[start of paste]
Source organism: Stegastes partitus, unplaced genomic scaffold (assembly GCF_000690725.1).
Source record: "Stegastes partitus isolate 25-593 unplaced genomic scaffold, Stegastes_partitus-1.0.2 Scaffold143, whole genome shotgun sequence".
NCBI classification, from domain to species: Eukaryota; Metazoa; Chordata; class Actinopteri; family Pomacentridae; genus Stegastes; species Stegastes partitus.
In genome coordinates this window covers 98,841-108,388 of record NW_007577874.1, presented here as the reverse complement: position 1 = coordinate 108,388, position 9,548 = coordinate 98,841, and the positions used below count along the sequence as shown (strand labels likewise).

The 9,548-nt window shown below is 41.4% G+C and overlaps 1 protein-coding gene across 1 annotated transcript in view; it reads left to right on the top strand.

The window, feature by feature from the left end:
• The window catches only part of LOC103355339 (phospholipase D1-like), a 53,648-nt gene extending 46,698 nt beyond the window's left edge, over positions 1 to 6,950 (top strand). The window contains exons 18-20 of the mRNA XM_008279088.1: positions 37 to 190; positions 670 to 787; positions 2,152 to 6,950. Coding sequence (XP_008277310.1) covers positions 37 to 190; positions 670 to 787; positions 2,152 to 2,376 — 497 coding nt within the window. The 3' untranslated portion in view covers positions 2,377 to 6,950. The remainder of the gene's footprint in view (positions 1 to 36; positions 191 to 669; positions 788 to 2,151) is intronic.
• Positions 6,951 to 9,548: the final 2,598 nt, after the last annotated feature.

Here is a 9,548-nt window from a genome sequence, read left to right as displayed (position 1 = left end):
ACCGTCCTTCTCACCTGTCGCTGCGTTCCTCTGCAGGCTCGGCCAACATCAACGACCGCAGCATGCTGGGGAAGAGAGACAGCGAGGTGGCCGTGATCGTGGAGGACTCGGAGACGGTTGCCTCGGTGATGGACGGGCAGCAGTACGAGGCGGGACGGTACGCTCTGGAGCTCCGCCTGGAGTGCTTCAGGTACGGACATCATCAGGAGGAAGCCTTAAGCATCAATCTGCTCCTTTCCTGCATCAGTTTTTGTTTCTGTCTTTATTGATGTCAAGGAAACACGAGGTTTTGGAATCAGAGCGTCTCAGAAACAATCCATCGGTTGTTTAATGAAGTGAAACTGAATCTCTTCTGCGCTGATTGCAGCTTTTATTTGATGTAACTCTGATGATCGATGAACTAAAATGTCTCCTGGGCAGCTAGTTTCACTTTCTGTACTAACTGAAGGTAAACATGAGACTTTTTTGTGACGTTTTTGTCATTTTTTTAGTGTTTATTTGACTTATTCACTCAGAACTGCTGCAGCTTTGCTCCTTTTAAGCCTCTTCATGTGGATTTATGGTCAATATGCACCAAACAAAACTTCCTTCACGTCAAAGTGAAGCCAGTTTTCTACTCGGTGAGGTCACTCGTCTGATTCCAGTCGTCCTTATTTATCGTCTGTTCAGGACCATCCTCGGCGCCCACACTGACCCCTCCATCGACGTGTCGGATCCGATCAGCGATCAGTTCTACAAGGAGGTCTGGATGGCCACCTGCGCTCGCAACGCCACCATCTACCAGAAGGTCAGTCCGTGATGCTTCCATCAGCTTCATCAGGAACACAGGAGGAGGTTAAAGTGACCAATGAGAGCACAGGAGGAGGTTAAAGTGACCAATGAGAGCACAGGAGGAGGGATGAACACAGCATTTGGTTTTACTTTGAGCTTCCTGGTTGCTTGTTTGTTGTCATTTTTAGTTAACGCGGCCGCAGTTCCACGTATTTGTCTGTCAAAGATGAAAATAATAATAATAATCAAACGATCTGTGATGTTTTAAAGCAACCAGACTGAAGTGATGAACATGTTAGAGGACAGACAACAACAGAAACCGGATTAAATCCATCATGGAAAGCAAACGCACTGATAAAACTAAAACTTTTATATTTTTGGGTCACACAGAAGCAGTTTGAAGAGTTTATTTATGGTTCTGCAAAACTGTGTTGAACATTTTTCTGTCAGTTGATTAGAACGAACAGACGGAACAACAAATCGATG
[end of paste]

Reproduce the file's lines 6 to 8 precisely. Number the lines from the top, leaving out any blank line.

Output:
The window, feature by feature from the left end:
• The window catches only part of LOC103355339 (phospholipase D1-like), a 53,648-nt gene extending 46,698 nt beyond the window's left edge, over positions 1 to 6,950 (top strand). The window contains exons 18-20 of the mRNA XM_008279088.1: positions 37 to 190; positions 670 to 787; positions 2,152 to 6,950. Coding sequence (XP_008277310.1) covers positions 37 to 190; positions 670 to 787; positions 2,152 to 2,376 — 497 coding nt within the window. The 3' untranslated portion in view covers positions 2,377 to 6,950. The remainder of the gene's footprint in view (positions 1 to 36; positions 191 to 669; positions 788 to 2,151) is intronic.
• Positions 6,951 to 9,548: the final 2,598 nt, after the last annotated feature.